By other people’s standards my health is never Good. So it can be hard to convince them what I mean when I say things are Bad.
There are no symptom free days. Not a single one. Nothing even close to it. But it does take a lot for me to brand a day as Bad. Monday was Bad. This week is Bad. And it perhaps feels worse because there is no identifiable trigger. Only 5 days in and I know the course of things well enough by now to know that there is cause for concern right now.
It’s simply not possible to describe the worst of this illness. I do think it would help, even a little, for people to see it in a video or a photo; to see it all.
But the last thing on his mind when the going gets tough is to capture my suffering on camera. When he’s trying to help me up to get me to the toilet, neither of us are thinking “Hang on, set the camera up, so people can see what it’s really like for us.”
No photo can ever portray how bad my M.E. can get. And I know from experience that even those who’ve had to witness it for themselves forget the brutality of it.
Monday was horrific. No other word will do. This whole week has been the closest to how severe things can get for me.
This is not my normal ‘crash’. There’s been no paralysis. What a weird silver lining that is! Of course I am too sore/exhausted/heavy to move but it’s quite different from the paralysis I can get. So the signs aren’t all that reassuring if I’m honest. Because this is like Old School M.E. Debilitation. So weird and sad to be back in this place. Although I have never been well or been anywhere near to even working, I haven’t had solid bed bound days back-to-back for some time. (Mostly, I take to my bed for preventative rest these days; to save up energy or avoid the worst of the Post Exertional Malaise after a certain activity.)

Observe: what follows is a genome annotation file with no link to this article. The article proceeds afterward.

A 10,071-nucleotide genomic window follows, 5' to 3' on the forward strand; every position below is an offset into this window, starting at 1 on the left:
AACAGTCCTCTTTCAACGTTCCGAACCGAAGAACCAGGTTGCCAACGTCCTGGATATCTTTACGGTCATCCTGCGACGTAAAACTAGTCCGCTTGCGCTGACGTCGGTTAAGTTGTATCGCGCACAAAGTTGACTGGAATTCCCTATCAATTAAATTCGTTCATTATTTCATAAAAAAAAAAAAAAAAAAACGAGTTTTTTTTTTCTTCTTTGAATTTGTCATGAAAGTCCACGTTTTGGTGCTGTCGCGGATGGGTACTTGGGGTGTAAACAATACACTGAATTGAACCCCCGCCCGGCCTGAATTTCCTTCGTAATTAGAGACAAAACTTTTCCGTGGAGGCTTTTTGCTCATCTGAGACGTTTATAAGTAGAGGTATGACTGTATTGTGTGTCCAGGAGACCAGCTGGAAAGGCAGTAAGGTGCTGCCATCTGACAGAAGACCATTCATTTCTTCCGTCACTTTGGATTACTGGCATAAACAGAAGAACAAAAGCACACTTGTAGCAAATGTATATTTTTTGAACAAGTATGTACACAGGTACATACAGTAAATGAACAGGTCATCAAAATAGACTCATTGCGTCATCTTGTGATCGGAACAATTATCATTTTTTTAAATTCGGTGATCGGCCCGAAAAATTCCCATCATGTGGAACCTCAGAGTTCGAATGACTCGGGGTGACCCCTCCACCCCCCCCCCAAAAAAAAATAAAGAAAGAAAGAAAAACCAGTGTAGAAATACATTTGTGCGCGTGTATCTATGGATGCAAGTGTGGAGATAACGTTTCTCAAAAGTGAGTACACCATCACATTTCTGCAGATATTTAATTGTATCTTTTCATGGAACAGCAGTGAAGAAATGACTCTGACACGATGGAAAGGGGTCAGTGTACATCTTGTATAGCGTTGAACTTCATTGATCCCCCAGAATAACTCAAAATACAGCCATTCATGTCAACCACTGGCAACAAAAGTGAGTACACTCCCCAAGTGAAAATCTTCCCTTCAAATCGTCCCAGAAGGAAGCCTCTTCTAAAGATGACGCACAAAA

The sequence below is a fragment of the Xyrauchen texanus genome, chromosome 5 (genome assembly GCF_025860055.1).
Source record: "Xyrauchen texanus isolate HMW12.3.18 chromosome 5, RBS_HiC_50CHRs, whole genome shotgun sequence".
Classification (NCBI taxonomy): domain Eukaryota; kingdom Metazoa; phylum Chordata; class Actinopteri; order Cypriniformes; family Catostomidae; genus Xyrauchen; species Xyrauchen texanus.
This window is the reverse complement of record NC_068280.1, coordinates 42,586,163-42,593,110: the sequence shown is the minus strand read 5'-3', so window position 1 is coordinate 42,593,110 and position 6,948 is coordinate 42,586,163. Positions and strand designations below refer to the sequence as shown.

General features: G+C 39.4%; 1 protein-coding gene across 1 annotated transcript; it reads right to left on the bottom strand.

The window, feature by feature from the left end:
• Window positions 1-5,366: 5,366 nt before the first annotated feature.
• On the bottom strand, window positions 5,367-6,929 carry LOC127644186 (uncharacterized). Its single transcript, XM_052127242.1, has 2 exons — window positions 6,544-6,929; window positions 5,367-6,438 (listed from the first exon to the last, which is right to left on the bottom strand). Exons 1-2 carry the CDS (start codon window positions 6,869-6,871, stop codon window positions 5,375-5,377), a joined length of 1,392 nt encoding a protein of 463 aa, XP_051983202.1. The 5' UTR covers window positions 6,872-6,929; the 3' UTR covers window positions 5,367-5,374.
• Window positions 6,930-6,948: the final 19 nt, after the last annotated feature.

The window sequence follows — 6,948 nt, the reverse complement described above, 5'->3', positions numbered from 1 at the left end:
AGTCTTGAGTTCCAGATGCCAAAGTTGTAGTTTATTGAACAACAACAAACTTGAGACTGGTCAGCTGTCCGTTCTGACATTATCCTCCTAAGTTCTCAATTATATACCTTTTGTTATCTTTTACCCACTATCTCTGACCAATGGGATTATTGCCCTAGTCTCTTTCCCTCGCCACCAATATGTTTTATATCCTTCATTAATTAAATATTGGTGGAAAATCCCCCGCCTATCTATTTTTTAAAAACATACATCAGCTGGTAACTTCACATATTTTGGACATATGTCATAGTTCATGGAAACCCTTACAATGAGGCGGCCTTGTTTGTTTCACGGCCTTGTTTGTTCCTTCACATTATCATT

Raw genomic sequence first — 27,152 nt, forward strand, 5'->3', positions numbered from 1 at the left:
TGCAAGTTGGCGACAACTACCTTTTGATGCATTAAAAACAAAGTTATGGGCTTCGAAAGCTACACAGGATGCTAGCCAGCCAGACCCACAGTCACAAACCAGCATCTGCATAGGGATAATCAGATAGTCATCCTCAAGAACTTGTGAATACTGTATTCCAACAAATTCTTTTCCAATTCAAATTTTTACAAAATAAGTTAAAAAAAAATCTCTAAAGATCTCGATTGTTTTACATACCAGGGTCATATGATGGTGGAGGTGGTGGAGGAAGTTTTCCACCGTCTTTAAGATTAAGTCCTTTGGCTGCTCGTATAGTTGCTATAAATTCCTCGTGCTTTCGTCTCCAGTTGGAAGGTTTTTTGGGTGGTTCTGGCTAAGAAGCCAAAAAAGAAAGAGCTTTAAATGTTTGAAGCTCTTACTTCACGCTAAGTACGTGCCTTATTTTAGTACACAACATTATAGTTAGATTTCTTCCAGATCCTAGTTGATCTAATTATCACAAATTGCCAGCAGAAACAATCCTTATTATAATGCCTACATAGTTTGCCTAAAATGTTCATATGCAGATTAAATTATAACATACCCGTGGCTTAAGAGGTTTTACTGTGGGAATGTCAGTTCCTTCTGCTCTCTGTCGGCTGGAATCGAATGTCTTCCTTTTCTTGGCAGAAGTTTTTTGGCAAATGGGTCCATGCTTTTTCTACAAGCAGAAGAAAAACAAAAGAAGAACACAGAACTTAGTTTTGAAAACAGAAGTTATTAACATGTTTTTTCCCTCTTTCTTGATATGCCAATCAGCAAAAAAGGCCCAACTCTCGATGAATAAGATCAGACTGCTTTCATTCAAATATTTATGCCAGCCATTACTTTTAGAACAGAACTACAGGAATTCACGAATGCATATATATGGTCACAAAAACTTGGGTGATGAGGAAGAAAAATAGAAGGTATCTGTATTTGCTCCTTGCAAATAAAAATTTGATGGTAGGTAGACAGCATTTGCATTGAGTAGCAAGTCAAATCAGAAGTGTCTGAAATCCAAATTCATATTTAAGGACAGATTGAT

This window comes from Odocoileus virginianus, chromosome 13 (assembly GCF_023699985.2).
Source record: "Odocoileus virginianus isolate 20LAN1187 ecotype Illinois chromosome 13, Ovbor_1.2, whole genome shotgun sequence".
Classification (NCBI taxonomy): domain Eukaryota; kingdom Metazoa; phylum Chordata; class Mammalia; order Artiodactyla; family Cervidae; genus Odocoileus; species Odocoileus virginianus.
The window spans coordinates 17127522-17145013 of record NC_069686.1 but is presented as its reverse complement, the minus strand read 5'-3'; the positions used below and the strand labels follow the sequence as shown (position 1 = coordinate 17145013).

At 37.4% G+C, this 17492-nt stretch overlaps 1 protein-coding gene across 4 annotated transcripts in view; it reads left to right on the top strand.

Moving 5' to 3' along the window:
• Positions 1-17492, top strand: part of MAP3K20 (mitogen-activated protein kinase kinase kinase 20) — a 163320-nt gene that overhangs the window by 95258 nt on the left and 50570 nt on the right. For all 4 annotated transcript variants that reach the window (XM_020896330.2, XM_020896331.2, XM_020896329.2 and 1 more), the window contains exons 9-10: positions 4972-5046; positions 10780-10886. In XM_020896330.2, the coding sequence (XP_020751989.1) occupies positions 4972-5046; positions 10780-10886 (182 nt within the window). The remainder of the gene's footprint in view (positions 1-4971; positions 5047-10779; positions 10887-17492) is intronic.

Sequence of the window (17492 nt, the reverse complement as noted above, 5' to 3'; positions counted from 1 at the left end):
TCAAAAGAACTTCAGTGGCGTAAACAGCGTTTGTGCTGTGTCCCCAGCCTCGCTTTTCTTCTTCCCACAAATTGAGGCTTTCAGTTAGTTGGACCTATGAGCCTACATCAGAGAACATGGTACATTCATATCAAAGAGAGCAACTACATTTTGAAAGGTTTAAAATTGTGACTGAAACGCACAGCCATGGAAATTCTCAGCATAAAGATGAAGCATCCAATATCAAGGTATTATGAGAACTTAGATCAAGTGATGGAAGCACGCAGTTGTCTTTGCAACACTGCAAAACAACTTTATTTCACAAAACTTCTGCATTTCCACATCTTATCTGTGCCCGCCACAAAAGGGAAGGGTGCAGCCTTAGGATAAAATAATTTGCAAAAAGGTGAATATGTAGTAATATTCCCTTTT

The symptoms are crushing and for him it’s been heartbreaking. In sickness and in heath hey. We know of no other way. It’s a sorry state of affairs when the white noise produced by your noise cancelling headphones is too much to bear.
And yet there’s happiness and there’s been laughter when my personality pokes through the fog of exhaustion and malaise. He’s been exceptional, as he always is. All good relationships have an element of care or caregiving in them. For us, there’s a little more than in most relationships. And right now, even more so.
I never wanted him to be my carer but that’s essentially part of the package when entering into a relationship with me. And it’s where we find ourselves, particularly this week. He’s been incredible. Lifting my legs and swinging them back into bed. Holding my elbows to steady me as I ‘walk’ to the toilet. Or acting as some kind of outer skeleton to help me walk – hard to explain is that one! Holding my drink when my arms won’t move – thank goodness for flexible plastic straws. Checking my temperature. Choosing foods I might be strong enough to chew and swallow. Holding a bowl so I can spit my toothpaste into it while I’m stuck in bed. Arranging for others to Anna-sit when he cannot miss work. He deserves better than what my health offers, but so do I. Covid-risk or no Covid-risk we’ve had my mum come in this week.
All we can ever hope for, any of us in this boat, is that tomorrow may be a little bit easier.
Sending support and solidarity to you all.